One day after a prominent U.S. Muslim leader reacted to the November 2015 Paris attacks with a declaration that the Islamic State, also known as ISIS, has nothing to do with Islam, President Obama made the same assertion.
Who exactly is the enemy we face, not only in the Middle East but also within our borders? Is it “murderers without a coherent creed” or “nihilistic killers who want to tear things down,” as some described ISIS after 130 people were brutally slain and another 368 injured in a coordinated attack on Western soil that authorities say was organized with help from inside France’s Muslim communities.
After the Paris attacks, Obama, himself, described ISIS as “simply a network of killers who are brutalizing local populations.”
But how much do words and definitions really matter? According to the legendary military strategist Sun Tzu, if “you do not know your enemies but do know yourself, you will win one (battle) and lose one; if you do not know your enemies nor yourself, you will be imperiled in every single battle.”
When the Department of Homeland Security was founded in 2003, its stated purpose was “preventing terrorist attacks within the United States and reducing America’s vulnerability to terrorism.” The Bush administration’s definition of the enemy as a tactic, terrorism, rather than a specific movement, proved consequential amid a culture of political correctness. By the time President Obama took office, Muslim Brotherhood-linked leaders in the United States were forcing changes to national security policy and even being invited into the highest chambers of influence. A policy known as Countering Violent Extremism emerged, downplaying the threat of supremacist Islam as unrelated to the religion and just one among many violent ideological movements.
When recently retired DHS frontline officer and intelligence expert Philip Haney bravely tried to say something about the people and organizations that threatened the nation, his intelligence information was eliminated, and he was investigated by the very agency assigned to protect the country. The national campaign by the DHS to raise public awareness of terrorism and terrorism-related crime known as If You See Something, Say Something effectively has become If You See Something, Say Nothing.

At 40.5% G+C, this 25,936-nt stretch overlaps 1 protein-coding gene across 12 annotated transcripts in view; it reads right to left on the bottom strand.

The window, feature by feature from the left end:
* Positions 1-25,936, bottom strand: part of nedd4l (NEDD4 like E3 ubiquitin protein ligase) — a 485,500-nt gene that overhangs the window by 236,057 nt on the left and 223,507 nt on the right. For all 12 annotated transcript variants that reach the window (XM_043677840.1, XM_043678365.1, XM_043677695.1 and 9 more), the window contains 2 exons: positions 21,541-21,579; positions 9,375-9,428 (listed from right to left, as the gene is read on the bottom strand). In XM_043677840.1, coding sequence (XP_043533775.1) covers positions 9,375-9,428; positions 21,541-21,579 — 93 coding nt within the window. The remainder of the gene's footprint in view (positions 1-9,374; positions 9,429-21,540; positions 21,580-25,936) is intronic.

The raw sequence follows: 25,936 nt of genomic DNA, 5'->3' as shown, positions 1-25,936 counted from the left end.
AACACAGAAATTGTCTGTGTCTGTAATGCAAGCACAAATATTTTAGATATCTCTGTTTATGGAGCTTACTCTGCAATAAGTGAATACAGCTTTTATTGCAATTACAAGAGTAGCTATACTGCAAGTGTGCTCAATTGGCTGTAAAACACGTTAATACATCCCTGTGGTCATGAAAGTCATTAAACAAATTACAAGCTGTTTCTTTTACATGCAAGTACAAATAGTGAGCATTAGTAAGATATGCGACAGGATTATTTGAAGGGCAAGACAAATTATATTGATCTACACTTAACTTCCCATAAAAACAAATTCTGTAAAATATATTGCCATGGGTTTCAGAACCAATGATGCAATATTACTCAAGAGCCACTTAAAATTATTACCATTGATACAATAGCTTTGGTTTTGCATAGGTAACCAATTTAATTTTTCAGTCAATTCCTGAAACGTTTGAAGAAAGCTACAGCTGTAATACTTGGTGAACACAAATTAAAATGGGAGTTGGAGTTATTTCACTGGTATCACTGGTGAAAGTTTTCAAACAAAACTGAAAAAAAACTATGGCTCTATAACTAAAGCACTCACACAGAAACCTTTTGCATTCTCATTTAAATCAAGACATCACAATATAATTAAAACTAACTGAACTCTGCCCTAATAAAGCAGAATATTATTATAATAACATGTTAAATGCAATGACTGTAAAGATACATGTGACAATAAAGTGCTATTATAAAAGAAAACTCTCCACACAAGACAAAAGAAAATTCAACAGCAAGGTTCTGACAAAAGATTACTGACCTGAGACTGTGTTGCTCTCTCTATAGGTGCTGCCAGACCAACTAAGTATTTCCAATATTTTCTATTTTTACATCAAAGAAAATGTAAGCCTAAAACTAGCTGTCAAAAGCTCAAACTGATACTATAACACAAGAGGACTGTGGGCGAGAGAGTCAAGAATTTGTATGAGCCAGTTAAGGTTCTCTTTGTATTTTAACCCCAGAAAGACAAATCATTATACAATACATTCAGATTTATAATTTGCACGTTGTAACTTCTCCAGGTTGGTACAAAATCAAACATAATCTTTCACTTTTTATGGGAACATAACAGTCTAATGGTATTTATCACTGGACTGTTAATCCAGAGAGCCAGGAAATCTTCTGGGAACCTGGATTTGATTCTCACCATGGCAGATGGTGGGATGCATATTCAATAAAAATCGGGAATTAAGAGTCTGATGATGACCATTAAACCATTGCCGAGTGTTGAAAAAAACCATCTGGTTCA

In See Something, Say Nothing, Haney – a charter member of DHS with previous experience in the Middle East – and co-author Art Moore expose just how deeply the submission, denial and deception run. Haney’s insider, eyewitness account, supported by internal memos and documents, exposes a federal government capitulating to an enemy within and punishing those who reject its narrative.
Every generation bears witness to the rise of a few great men – individuals who elevate duty, honor and country above self-interest. Philip Haney is clearly one of them. His fellow agents who warned him to watch his back should have provided him with the extra assurance that they had his covered.
Philip’s story should not only serve as a wake-up call for all concerned Americans but as a catalyst to inspire others , in positions of public trust and authority , to defy the norm by coming forward in defense of our beloved Republic.
—Jeffrey M. Epstein, founder and President of America’s Truth Forum
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Phil Haney is a modern-day hero who did all within his power to protect America from the internal and external threats from jihad. His experience in the Middle East, coupled with years of study and experience, provided him an intellectual acumen for critical analysis that was invaluable in securing our homeland. Unfortunately, the Obama White House and its Department of Homeland Security did not see it that way. They did not want exposed their intricate ties to the Muslim Brotherhood and other radical Islamic groups they call their “outreach partners.”
Phil Haney is a professional. I have come to appreciate his deep devotion to this country and his amazing scientific mind. This book is a chronicle of Phil’s experience that Americans need to read before seeing one more fictional television series or movie. This is as real as it gets from an honorable, truthful patriot and should scare the patriotism back into anyone who has a shortage.
—US Rep. Louie Gohmert, R-TX